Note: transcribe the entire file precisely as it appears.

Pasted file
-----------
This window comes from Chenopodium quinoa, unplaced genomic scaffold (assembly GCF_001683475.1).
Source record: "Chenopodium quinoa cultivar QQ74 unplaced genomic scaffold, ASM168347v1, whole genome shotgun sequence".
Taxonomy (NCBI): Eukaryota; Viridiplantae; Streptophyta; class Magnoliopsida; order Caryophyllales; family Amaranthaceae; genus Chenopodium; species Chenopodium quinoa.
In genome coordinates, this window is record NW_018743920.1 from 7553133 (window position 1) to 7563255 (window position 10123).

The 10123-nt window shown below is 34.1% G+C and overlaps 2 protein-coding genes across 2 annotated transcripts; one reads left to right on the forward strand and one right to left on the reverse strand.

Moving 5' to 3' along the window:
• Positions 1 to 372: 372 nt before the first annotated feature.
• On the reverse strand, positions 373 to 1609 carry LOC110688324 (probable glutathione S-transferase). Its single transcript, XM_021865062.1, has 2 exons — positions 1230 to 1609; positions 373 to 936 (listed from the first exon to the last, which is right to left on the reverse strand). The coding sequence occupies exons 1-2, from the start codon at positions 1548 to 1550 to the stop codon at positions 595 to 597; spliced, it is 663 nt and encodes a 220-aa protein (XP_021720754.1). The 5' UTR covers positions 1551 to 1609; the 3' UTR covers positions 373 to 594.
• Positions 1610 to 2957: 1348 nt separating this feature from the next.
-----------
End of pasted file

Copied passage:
This window comes from Chenopodium quinoa, unplaced genomic scaffold (assembly GCF_001683475.1).
Source record: "Chenopodium quinoa cultivar QQ74 unplaced genomic scaffold, ASM168347v1, whole genome shotgun sequence".
Taxonomy (NCBI): Eukaryota; Viridiplantae; Streptophyta; class Magnoliopsida; order Caryophyllales; family Amaranthaceae; genus Chenopodium; species Chenopodium quinoa.
In genome coordinates, this window is record NW_018743920.1 from 7553133 (window position 1) to 7563255 (window position 10123).

The 10123-nt window shown below is 34.1% G+C and overlaps 2 protein-coding genes across 2 annotated transcripts; one reads left to right on the forward strand and one right to left on the reverse strand.

Moving 5' to 3' along the window:
• Positions 1 to 372: 372 nt before the first annotated feature.
• On the reverse strand, positions 373 to 1609 carry LOC110688324 (probable glutathione S-transferase). Its single transcript, XM_021865062.1, has 2 exons — positions 1230 to 1609; positions 373 to 936 (listed from the first exon to the last, which is right to left on the reverse strand). The coding sequence occupies exons 1-2, from the start codon at positions 1548 to 1550 to the stop codon at positions 595 to 597; spliced, it is 663 nt and encodes a 220-aa protein (XP_021720754.1). The 5' UTR covers positions 1551 to 1609; the 3' UTR covers positions 373 to 594.
• Positions 1610 to 2957: 1348 nt separating this feature from the next.